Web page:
There's strong opposition to a judge's ruling in southwest Louisiana which declares part of the state's online sex solicitation law is unconstitutional.
Internet sex stings could face a big hurdle if a ruling stands by Louisiana State District Judge Wilford Carter of Lake Charles. That ruling contends that since the undercover officer is a consenting adult, the internet messages are protected under freedom of speech, making an arrest unconstitutional.
"But that's not the belief. The belief is you believe I'm 12 years old. It is not okay for you to say those things to a 12-year old," countered Bossier City Marshal Johnny Wyatt.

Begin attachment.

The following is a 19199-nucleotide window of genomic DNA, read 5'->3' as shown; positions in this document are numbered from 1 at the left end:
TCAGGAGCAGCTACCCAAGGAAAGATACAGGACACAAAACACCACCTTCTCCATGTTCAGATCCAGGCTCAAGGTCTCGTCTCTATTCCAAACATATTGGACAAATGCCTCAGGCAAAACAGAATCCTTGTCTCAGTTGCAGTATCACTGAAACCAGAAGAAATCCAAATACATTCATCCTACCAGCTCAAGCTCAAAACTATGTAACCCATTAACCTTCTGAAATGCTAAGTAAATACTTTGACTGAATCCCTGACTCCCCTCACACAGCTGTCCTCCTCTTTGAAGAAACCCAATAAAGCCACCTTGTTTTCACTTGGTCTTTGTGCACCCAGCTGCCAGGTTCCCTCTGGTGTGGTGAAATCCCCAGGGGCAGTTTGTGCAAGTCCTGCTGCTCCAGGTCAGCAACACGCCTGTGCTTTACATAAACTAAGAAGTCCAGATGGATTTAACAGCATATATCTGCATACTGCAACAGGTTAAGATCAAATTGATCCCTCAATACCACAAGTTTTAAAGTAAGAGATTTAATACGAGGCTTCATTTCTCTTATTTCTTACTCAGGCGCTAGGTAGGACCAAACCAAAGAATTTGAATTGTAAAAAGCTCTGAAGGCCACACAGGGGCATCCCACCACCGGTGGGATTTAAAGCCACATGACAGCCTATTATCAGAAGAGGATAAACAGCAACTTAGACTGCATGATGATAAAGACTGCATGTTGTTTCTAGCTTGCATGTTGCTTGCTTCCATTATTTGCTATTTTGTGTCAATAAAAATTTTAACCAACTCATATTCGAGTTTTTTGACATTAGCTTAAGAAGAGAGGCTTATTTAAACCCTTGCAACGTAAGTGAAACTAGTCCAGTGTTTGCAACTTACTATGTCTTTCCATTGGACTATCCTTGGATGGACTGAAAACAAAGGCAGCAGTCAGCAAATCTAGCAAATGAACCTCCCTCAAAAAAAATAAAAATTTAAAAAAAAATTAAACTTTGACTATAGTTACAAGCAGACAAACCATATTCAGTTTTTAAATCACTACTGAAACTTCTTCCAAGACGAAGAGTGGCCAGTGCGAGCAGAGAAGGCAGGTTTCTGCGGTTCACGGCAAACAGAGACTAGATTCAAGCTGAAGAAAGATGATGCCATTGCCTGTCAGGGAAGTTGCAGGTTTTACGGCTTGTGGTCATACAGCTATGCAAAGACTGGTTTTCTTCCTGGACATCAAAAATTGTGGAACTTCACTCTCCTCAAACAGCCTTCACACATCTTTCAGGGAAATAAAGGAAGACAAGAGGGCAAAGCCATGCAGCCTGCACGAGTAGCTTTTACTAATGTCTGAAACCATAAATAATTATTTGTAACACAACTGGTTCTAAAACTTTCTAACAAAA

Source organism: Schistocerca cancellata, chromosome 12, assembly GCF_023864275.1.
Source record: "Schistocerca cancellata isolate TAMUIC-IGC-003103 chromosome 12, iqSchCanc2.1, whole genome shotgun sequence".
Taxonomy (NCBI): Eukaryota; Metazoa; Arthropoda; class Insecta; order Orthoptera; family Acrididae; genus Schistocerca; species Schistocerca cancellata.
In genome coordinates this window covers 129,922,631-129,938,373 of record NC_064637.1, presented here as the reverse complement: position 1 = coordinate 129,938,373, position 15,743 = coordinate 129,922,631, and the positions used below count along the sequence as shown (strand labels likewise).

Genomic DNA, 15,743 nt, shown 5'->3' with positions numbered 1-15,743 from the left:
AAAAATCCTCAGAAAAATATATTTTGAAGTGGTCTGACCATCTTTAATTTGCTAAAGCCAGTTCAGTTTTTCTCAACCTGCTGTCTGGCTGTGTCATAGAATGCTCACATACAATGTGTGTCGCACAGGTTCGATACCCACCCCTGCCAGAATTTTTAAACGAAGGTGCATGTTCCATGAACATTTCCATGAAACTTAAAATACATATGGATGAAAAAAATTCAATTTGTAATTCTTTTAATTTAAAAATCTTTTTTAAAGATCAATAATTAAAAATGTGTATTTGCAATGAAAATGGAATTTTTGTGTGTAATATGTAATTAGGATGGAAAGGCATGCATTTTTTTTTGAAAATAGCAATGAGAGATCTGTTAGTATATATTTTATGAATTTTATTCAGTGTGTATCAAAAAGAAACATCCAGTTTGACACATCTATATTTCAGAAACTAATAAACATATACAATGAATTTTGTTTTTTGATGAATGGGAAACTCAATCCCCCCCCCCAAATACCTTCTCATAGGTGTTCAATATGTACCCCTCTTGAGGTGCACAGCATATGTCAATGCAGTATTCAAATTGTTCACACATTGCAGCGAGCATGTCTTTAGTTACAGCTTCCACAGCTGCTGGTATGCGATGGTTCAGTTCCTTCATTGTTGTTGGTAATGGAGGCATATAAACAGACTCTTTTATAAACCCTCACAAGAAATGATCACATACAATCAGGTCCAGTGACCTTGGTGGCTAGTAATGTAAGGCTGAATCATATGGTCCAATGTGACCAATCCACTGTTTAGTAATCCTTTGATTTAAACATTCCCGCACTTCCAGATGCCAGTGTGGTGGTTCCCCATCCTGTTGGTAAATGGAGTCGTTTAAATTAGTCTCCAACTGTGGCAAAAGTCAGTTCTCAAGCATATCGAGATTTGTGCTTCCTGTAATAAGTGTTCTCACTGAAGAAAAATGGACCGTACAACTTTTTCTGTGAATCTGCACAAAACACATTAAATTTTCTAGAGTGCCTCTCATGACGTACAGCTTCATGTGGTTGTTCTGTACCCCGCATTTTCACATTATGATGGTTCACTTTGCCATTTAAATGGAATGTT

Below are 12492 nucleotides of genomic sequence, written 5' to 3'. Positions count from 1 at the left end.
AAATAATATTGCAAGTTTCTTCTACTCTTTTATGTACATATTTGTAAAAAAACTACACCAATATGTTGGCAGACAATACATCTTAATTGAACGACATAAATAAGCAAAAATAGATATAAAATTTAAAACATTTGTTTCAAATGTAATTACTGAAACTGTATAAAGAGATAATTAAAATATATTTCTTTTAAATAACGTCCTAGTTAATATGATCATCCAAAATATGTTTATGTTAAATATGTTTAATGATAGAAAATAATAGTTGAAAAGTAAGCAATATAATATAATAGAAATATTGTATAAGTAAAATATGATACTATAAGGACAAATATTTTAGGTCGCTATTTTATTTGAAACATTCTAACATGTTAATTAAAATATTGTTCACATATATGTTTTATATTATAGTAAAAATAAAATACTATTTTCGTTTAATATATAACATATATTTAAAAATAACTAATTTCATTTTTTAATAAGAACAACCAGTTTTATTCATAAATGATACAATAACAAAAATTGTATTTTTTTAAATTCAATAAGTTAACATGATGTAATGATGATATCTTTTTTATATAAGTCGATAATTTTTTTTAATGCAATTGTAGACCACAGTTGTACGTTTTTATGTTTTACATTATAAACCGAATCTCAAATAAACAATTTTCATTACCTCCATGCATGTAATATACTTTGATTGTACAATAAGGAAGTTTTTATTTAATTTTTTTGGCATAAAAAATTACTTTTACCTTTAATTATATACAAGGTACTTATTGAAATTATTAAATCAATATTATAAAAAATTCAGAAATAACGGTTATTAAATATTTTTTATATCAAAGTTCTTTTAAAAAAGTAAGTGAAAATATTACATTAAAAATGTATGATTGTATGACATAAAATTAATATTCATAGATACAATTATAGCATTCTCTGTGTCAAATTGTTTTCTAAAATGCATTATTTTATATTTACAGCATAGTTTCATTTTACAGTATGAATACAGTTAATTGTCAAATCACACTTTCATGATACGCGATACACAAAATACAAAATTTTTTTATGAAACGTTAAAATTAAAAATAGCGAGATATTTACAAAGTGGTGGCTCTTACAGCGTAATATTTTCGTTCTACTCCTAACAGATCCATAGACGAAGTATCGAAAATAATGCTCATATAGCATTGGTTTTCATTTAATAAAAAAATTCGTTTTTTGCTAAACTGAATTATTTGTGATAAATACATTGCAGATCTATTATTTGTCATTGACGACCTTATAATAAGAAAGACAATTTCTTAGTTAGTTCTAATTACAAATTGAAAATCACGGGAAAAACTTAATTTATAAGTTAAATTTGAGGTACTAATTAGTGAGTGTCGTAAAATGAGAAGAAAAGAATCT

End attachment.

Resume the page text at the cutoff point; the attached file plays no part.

And, Caddo Parish District Attorney Paul Carmouche told KSLA News 12 that such legal distinctions are less important with local task force cases because they also set-up a meeting with the suspected predator. Carmouche explained, "then we have other charges we can file; attempted carnal knowledge, even attempted rape in some cases, that we can charge them with."
Carmouche predicts that Judge Carter's ruling will most likely be overturned when it gets to the Louisiana Supreme Court. If not however, he warned it could have unacceptable consequences down the road. Carmouche contined, "in order to catch these sexual predators they would actually have to use an actual 14-year old or under child." Carmouche promised that would never happen.
So, what if Carter's ruling does stand? "It would mean that this year we'll go back to the legislature, change what they found wrong and keep going," vowed Marshal Wyatt. He also said he recently spoke with the high court staff and a ruling on this issue is not expected until early next year.
Story by Jeff Ferrell